2018-08-31 / Home & Garden

City of Columbia welcomes pollinator population

Stopping to smell the flowers
By Arlene Marturano

Uptown Columbia’s pollinator population has a new welcome center at Hyatt Park.

A ribbon cutting ceremony celebrated the grand opening Wednesday, August 22. Randy Davis, director of Columbia Parks and Recreation presided over the event. Mayor Steve Benjamin applauded the numerous partners for “a community garden built with love and investing in our children.”

Collaborators included city government, civic leaders, the Hyatt Park/Kennan Terrace Neighborhood Association, private property owners, USDA—Natural Resources Conservation Service, the Richland County Conservation Commission, and the U.S. Conference of Mayors.

Carol Kososki, chair of Richland County Conservation Commission, described the problems pollinators have experienced due to disappearing habitat, pesticide use, and pavements. She noted the new garden is a “turnaround led by people who are making a habitat for honey bees, native bees, and butterflies.”


Mayor Steve Benjamin, along with council members and volunteers cut the ribbon for the new Hyatt Park pollinator garden. 
Photos by Phillip Jones Mayor Steve Benjamin, along with council members and volunteers cut the ribbon for the new Hyatt Park pollinator garden. Photos by Phillip Jones Betsy Neuman, president of the Hyatt Park/Kennan Terrace Neighborhood Association, thanked Nancy Stone-Collum, RCCC conservation coordinator, for having faith in the idea to return a vacant lot to a garden to nurture pollinators, promote insect health, and physical and mental health for humans as well.

The garden borders a community food garden and includes plants in flower over a succession of seasons providing pollinators with a constant source of food. Iris in the background from spring made way for abelia, catmint, coneflowers, marigolds, and rudbeckia in summer. Goldenrod is waiting in the wings for its autumn show. Host plants for gulf fritillary (passionvine), monarch (milkweed), and black swallowtail (parsley) butterflies are thriving. A small vitex tree, aka chastetree, at the center of the garden attracts many species of bees. Several bee hotels are posted as nesting sites.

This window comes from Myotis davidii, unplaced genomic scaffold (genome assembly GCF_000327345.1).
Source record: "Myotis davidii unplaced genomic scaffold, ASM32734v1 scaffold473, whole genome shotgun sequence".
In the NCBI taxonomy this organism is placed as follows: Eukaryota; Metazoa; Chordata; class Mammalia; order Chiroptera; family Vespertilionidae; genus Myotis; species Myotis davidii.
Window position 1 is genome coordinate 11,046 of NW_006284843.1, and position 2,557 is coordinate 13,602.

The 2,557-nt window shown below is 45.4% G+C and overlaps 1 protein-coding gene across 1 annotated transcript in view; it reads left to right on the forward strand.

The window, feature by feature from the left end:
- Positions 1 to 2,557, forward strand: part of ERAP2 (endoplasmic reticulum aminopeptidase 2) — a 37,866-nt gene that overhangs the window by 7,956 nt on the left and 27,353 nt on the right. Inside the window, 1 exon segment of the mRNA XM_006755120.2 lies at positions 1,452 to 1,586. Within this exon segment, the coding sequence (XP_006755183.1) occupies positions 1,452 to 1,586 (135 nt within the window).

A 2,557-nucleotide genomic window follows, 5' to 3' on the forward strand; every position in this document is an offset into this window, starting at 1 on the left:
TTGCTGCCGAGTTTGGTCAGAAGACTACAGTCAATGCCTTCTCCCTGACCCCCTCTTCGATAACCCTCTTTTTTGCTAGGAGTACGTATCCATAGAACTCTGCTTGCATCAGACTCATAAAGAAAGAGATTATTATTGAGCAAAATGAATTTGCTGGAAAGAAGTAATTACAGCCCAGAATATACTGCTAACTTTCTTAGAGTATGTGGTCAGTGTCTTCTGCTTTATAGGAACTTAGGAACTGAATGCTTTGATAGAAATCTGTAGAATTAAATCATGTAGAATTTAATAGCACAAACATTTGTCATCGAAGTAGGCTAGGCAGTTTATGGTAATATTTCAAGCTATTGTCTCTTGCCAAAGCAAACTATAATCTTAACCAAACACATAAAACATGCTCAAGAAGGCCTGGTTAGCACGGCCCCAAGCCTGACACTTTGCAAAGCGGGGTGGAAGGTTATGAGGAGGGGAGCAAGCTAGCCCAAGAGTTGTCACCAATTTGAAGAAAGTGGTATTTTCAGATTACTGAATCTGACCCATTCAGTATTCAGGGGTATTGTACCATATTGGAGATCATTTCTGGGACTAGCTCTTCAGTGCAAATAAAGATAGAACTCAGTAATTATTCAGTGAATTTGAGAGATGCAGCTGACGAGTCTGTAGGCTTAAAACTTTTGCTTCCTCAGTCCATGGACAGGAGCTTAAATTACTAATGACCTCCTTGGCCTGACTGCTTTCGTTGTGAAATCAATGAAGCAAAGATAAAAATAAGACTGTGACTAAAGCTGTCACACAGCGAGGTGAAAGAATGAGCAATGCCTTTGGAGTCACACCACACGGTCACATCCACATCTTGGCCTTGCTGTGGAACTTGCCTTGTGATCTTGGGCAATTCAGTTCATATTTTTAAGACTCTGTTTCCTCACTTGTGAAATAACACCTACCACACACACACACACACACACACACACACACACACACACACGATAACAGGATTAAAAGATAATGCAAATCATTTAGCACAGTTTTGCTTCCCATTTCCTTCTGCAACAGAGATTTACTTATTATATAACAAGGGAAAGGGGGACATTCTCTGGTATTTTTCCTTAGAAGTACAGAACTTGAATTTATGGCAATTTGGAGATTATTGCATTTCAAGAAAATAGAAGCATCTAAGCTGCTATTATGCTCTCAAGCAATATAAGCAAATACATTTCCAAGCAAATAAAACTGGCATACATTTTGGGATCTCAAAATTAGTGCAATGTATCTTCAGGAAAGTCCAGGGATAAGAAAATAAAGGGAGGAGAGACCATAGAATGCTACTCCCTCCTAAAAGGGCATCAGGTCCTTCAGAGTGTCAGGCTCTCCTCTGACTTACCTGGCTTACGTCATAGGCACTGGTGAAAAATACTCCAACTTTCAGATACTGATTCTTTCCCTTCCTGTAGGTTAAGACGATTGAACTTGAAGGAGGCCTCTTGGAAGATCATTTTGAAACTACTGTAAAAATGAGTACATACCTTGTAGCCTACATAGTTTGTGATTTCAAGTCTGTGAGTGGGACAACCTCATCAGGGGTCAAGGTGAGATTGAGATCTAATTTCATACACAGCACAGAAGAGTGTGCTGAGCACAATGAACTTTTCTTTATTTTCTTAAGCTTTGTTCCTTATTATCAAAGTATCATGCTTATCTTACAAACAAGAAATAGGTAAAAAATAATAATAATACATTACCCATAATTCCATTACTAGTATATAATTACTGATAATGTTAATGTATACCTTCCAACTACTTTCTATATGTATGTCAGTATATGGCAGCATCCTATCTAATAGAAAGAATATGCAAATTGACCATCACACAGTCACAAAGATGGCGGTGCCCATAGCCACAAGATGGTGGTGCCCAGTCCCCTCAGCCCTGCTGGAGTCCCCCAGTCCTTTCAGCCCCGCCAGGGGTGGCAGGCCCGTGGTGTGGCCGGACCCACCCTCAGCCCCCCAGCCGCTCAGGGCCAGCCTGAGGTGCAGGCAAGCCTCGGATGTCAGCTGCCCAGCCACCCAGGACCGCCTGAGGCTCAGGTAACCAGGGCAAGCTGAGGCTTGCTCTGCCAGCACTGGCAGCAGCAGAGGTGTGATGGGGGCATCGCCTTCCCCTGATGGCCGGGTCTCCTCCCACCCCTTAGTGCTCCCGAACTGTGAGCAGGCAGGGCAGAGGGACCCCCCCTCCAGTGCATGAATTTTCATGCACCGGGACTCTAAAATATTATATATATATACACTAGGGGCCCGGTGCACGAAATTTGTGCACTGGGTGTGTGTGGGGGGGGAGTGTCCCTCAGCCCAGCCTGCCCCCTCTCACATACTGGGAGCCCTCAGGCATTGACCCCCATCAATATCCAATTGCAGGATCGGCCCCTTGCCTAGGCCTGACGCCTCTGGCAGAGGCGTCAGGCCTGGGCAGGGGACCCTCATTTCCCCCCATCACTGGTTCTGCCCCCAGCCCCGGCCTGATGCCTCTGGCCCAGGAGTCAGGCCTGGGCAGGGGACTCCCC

Mayor Steve Benjamin welcomes everyone to the ribbon cutting. Mayor Steve Benjamin welcomes everyone to the ribbon cutting. As a public education garden for the community but especially for children, the garden includes signage developed by local artist Ellen Fishburne Triplett.

All four signs—Welcome to the Garden, Who Are the Pollinators, Challenges Pollinators Face, and The Life Cycle of Butterflies— include drawings by children who were engaged in Hyatt Park Community Center programs. The polished professional sign files are available for public use in botanic or school gardens.

Jacqueline J. Williams, community garden coordinator for Columbia Parks and Recreation, noted more gardens are in the works. A tunnel garden is planned to open this fall at McGuffie and Gervais Streets.

Make plans to welcome the pollinator population in the new garden at 950 Jackson Avenue off North Main Street.



Betsy Newman, president of Hyatt Park/Kennan Ter race Neighborhood Association, shows Mayor Benjamin a Gulf Fritillary larva on Passionvine. Betsy Newman, president of Hyatt Park/Kennan Ter race Neighborhood Association, shows Mayor Benjamin a Gulf Fritillary larva on Passionvine.

Gulf fritillary caterpillar eating passionvine leaves, the host plant. Gulf fritillary caterpillar eating passionvine leaves, the host plant.

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